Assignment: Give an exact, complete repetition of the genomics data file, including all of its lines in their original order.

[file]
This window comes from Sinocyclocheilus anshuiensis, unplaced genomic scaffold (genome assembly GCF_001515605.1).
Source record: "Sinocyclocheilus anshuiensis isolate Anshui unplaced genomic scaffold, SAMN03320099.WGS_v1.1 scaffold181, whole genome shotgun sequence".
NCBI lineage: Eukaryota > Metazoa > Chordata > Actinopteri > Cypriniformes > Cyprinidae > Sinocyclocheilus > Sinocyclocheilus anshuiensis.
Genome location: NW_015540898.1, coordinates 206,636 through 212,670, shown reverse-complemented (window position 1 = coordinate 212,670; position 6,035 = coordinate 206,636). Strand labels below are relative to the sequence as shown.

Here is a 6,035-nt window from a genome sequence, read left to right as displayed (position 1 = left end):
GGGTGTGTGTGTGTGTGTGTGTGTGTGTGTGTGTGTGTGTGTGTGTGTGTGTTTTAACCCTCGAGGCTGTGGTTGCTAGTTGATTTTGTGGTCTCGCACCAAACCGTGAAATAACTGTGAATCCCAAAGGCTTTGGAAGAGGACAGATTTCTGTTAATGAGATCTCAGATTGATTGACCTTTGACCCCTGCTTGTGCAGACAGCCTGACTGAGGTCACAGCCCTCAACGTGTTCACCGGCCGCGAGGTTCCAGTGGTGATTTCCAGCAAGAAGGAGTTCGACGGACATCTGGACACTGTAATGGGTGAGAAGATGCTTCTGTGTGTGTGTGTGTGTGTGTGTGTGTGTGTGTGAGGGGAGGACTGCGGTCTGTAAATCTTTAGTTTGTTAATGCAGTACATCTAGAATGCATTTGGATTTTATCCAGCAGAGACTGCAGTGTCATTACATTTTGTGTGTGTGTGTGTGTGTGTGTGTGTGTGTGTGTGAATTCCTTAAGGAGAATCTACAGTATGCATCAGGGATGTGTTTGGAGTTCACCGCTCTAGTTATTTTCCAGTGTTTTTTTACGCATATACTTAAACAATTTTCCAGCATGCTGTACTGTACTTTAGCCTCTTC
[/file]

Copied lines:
This window comes from Sinocyclocheilus anshuiensis, unplaced genomic scaffold (genome assembly GCF_001515605.1).
Source record: "Sinocyclocheilus anshuiensis isolate Anshui unplaced genomic scaffold, SAMN03320099.WGS_v1.1 scaffold181, whole genome shotgun sequence".
NCBI lineage: Eukaryota > Metazoa > Chordata > Actinopteri > Cypriniformes > Cyprinidae > Sinocyclocheilus > Sinocyclocheilus anshuiensis.
Genome location: NW_015540898.1, coordinates 206,636 through 212,670, shown reverse-complemented (window position 1 = coordinate 212,670; position 6,035 = coordinate 206,636). Strand labels below are relative to the sequence as shown.

Here is a 6,035-nt window from a genome sequence, read left to right as displayed (position 1 = left end):
GGGTGTGTGTGTGTGTGTGTGTGTGTGTGTGTGTGTGTGTGTGTGTGTGTGTTTTAACCCTCGAGGCTGTGGTTGCTAGTTGATTTTGTGGTCTCGCACCAAACCGTGAAATAACTGTGAATCCCAAAGGCTTTGGAAGAGGACAGATTTCTGTTAATGAGATCTCAGATTGATTGACCTTTGACCCCTGCTTGTGCAGACAGCCTGACTGAGGTCACAGCCCTCAACGTGTTCACCGGCCGCGAGGTTCCAGTGGTGATTTCCAGCAAGAAGGAGTTCGACGGACATCTGGACACTGTAATGGGTGAGAAGATGCTTCTGTGTGTGTGTGTGTGTGTGTGTGTGTGTGTGTGAGGGGAGGACTGCGGTCTGTAAATCTTTAGTTTGTTAATGCAGTACATCTAGAATGCATTTGGATTTTATCCAGCAGAGACTGCAGTGTCATTACATTTTGTGTGTGTGTGTGTGTGTGTGTGTGTGTGTGTGTGAATTCCTTAAGGAGAATCTACAGTATGCATCAGGGATGTGTTTGGAGTTCACCGCTCTAGTTATTTTCCAGTGTTTTTTTACGCATATACTTAAACAATTTTCCAGCATGCTGTACTGTACTTTAGCCTCTTC